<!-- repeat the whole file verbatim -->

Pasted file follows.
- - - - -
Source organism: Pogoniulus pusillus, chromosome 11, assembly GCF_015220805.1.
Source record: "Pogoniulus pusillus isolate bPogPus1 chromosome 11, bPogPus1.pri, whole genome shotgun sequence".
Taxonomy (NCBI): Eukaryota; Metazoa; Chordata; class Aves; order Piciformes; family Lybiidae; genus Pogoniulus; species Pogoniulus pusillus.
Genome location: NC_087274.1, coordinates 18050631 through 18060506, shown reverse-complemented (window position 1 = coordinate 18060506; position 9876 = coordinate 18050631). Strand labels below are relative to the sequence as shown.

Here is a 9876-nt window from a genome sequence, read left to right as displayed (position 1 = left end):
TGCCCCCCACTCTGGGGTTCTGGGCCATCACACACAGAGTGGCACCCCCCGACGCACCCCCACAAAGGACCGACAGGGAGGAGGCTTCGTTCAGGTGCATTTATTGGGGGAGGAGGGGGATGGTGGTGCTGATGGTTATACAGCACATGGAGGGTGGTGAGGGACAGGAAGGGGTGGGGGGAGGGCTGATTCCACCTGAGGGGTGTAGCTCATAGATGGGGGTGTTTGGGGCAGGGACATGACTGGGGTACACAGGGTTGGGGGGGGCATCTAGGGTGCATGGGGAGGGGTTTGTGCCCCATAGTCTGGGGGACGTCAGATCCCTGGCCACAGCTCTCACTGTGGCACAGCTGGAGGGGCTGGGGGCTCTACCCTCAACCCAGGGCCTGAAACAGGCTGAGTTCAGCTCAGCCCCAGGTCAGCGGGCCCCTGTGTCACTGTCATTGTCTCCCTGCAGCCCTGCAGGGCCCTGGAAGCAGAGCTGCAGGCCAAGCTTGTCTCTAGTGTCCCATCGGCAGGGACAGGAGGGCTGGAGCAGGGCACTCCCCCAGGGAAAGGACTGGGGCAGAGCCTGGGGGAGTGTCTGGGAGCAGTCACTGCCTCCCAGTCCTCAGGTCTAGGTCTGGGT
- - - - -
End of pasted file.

Source organism: Pogoniulus pusillus, chromosome 11, assembly GCF_015220805.1.
Source record: "Pogoniulus pusillus isolate bPogPus1 chromosome 11, bPogPus1.pri, whole genome shotgun sequence".
Taxonomy (NCBI): Eukaryota; Metazoa; Chordata; class Aves; order Piciformes; family Lybiidae; genus Pogoniulus; species Pogoniulus pusillus.
Genome location: NC_087274.1, coordinates 18050631 through 18060506, shown reverse-complemented (window position 1 = coordinate 18060506; position 9876 = coordinate 18050631). Strand labels below are relative to the sequence as shown.

Here is a 9876-nt window from a genome sequence, read left to right as displayed (position 1 = left end):
TGCCCCCCACTCTGGGGTTCTGGGCCATCACACACAGAGTGGCACCCCCCGACGCACCCCCACAAAGGACCGACAGGGAGGAGGCTTCGTTCAGGTGCATTTATTGGGGGAGGAGGGGGATGGTGGTGCTGATGGTTATACAGCACATGGAGGGTGGTGAGGGACAGGAAGGGGTGGGGGGAGGGCTGATTCCACCTGAGGGGTGTAGCTCATAGATGGGGGTGTTTGGGGCAGGGACATGACTGGGGTACACAGGGTTGGGGGGGGCATCTAGGGTGCATGGGGAGGGGTTTGTGCCCCATAGTCTGGGGGACGTCAGATCCCTGGCCACAGCTCTCACTGTGGCACAGCTGGAGGGGCTGGGGGCTCTACCCTCAACCCAGGGCCTGAAACAGGCTGAGTTCAGCTCAGCCCCAGGTCAGCGGGCCCCTGTGTCACTGTCATTGTCTCCCTGCAGCCCTGCAGGGCCCTGGAAGCAGAGCTGCAGGCCAAGCTTGTCTCTAGTGTCCCATCGGCAGGGACAGGAGGGCTGGAGCAGGGCACTCCCCCAGGGAAAGGACTGGGGCAGAGCCTGGGGGAGTGTCTGGGAGCAGTCACTGCCTCCCAGTCCTCAGGTCTAGGTCTGGGT